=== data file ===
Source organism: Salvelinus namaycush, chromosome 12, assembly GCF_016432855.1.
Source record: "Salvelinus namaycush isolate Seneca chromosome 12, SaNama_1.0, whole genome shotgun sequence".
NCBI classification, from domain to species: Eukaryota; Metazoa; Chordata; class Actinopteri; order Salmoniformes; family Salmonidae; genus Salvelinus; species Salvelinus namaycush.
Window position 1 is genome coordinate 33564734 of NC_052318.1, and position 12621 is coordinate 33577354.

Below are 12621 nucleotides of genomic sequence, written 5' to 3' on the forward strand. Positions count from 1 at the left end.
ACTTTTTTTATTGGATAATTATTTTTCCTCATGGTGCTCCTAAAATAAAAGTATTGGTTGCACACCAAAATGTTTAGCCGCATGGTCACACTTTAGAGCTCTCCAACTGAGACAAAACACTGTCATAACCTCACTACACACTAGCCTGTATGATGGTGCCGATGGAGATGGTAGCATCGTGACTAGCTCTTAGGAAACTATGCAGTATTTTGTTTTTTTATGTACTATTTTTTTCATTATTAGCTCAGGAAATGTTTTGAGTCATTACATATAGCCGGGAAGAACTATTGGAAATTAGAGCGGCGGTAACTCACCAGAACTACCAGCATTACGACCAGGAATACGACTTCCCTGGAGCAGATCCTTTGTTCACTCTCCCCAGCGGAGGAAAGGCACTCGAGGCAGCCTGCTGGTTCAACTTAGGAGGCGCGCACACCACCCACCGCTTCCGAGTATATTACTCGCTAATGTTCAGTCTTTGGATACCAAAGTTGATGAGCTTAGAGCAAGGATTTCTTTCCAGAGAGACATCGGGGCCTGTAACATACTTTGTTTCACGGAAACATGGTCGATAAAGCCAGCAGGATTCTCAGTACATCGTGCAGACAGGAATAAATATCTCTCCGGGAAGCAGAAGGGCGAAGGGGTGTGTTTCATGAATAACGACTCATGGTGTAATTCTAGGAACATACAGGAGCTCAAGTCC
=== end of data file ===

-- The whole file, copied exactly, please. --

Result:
Source organism: Salvelinus namaycush, chromosome 12, assembly GCF_016432855.1.
Source record: "Salvelinus namaycush isolate Seneca chromosome 12, SaNama_1.0, whole genome shotgun sequence".
NCBI classification, from domain to species: Eukaryota; Metazoa; Chordata; class Actinopteri; order Salmoniformes; family Salmonidae; genus Salvelinus; species Salvelinus namaycush.
Window position 1 is genome coordinate 33564734 of NC_052318.1, and position 12621 is coordinate 33577354.

Below are 12621 nucleotides of genomic sequence, written 5' to 3' on the forward strand. Positions count from 1 at the left end.
ACTTTTTTTATTGGATAATTATTTTTCCTCATGGTGCTCCTAAAATAAAAGTATTGGTTGCACACCAAAATGTTTAGCCGCATGGTCACACTTTAGAGCTCTCCAACTGAGACAAAACACTGTCATAACCTCACTACACACTAGCCTGTATGATGGTGCCGATGGAGATGGTAGCATCGTGACTAGCTCTTAGGAAACTATGCAGTATTTTGTTTTTTTATGTACTATTTTTTTCATTATTAGCTCAGGAAATGTTTTGAGTCATTACATATAGCCGGGAAGAACTATTGGAAATTAGAGCGGCGGTAACTCACCAGAACTACCAGCATTACGACCAGGAATACGACTTCCCTGGAGCAGATCCTTTGTTCACTCTCCCCAGCGGAGGAAAGGCACTCGAGGCAGCCTGCTGGTTCAACTTAGGAGGCGCGCACACCACCCACCGCTTCCGAGTATATTACTCGCTAATGTTCAGTCTTTGGATACCAAAGTTGATGAGCTTAGAGCAAGGATTTCTTTCCAGAGAGACATCGGGGCCTGTAACATACTTTGTTTCACGGAAACATGGTCGATAAAGCCAGCAGGATTCTCAGTACATCGTGCAGACAGGAATAAATATCTCTCCGGGAAGCAGAAGGGCGAAGGGGTGTGTTTCATGAATAACGACTCATGGTGTAATTCTAGGAACATACAGGAGCTCAAGTCC